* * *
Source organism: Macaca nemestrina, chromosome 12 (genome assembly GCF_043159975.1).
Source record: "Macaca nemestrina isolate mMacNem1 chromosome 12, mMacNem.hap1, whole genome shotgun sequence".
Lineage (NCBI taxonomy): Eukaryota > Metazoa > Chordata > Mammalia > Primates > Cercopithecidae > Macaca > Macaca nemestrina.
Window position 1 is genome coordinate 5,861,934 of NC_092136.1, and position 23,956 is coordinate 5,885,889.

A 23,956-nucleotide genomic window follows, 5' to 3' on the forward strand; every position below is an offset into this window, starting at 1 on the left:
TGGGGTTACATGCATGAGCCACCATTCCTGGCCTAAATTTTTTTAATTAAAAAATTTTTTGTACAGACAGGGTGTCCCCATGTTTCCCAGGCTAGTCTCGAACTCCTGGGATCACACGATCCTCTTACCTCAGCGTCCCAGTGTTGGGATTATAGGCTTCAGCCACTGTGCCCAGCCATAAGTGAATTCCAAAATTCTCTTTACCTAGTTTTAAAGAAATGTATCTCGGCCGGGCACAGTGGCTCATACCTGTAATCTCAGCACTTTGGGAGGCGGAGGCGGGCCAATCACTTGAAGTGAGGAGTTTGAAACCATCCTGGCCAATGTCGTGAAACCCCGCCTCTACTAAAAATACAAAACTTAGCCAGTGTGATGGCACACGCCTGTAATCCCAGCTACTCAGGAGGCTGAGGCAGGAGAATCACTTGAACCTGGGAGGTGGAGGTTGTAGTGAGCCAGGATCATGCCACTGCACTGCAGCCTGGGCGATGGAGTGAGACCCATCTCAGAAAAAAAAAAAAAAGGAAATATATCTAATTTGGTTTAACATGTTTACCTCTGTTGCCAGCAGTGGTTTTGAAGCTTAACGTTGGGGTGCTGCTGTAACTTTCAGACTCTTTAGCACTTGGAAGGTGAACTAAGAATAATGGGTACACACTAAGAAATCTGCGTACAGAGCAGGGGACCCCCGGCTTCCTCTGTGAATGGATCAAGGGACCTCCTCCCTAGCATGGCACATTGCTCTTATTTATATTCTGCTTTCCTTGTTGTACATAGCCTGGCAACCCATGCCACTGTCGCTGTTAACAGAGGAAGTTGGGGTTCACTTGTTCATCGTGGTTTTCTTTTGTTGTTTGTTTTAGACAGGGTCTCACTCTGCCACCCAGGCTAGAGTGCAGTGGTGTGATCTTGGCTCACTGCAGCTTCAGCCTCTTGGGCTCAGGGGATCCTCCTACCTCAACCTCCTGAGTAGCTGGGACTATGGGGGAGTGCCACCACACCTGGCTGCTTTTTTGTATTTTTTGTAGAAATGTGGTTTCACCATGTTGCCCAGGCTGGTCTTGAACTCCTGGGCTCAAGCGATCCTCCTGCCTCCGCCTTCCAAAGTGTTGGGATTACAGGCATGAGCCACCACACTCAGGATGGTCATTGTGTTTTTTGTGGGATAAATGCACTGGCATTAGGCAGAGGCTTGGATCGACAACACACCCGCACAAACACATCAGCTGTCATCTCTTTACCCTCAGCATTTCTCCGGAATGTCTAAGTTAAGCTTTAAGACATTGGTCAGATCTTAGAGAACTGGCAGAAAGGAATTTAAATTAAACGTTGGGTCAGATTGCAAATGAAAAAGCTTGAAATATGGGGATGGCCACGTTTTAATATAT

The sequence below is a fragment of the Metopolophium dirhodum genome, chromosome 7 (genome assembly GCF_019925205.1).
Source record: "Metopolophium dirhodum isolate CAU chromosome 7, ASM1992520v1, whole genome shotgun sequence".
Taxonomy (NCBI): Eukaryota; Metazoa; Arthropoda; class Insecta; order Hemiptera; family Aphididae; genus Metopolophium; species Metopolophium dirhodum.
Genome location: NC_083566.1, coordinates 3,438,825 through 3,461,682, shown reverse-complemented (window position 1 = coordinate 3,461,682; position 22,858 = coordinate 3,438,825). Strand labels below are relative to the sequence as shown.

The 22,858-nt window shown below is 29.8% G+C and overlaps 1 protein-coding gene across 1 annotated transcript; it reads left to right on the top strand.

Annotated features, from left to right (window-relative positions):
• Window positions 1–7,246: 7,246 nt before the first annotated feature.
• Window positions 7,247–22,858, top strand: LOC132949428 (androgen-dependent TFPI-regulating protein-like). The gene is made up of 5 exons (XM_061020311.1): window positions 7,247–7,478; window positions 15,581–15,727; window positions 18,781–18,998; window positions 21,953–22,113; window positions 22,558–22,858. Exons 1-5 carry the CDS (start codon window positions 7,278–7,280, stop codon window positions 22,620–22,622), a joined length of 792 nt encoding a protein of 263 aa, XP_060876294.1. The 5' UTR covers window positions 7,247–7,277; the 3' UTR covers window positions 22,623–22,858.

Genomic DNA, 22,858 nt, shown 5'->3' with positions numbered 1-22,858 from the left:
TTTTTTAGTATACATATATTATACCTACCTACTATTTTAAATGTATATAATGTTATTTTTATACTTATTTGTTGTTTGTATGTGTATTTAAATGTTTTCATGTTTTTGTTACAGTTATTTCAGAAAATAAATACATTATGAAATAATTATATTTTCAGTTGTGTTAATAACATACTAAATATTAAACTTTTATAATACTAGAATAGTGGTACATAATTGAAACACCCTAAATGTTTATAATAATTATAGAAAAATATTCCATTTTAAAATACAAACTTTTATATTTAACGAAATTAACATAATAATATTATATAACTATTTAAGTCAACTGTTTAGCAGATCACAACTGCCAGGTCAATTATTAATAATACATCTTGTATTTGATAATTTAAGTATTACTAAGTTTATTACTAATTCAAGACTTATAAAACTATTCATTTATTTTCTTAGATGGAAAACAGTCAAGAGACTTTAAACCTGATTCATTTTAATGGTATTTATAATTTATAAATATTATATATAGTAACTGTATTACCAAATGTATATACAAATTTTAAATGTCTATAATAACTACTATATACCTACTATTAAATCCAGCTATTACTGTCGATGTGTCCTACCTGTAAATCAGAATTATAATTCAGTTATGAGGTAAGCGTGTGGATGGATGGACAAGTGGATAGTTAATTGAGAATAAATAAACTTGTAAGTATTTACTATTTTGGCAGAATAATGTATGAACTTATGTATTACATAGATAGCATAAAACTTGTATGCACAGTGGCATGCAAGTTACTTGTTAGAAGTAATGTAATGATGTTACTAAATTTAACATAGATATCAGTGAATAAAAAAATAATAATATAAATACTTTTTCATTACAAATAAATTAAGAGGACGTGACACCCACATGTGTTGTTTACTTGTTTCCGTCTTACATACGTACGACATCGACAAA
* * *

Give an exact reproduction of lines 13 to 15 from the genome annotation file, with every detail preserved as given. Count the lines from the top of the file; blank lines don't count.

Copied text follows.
• Window positions 1–7,246: 7,246 nt before the first annotated feature.
• Window positions 7,247–22,858, top strand: LOC132949428 (androgen-dependent TFPI-regulating protein-like). The gene is made up of 5 exons (XM_061020311.1): window positions 7,247–7,478; window positions 15,581–15,727; window positions 18,781–18,998; window positions 21,953–22,113; window positions 22,558–22,858. Exons 1-5 carry the CDS (start codon window positions 7,278–7,280, stop codon window positions 22,620–22,622), a joined length of 792 nt encoding a protein of 263 aa, XP_060876294.1. The 5' UTR covers window positions 7,247–7,277; the 3' UTR covers window positions 22,623–22,858.

Genomic DNA, 22,858 nt, shown 5'->3' with positions numbered 1-22,858 from the left: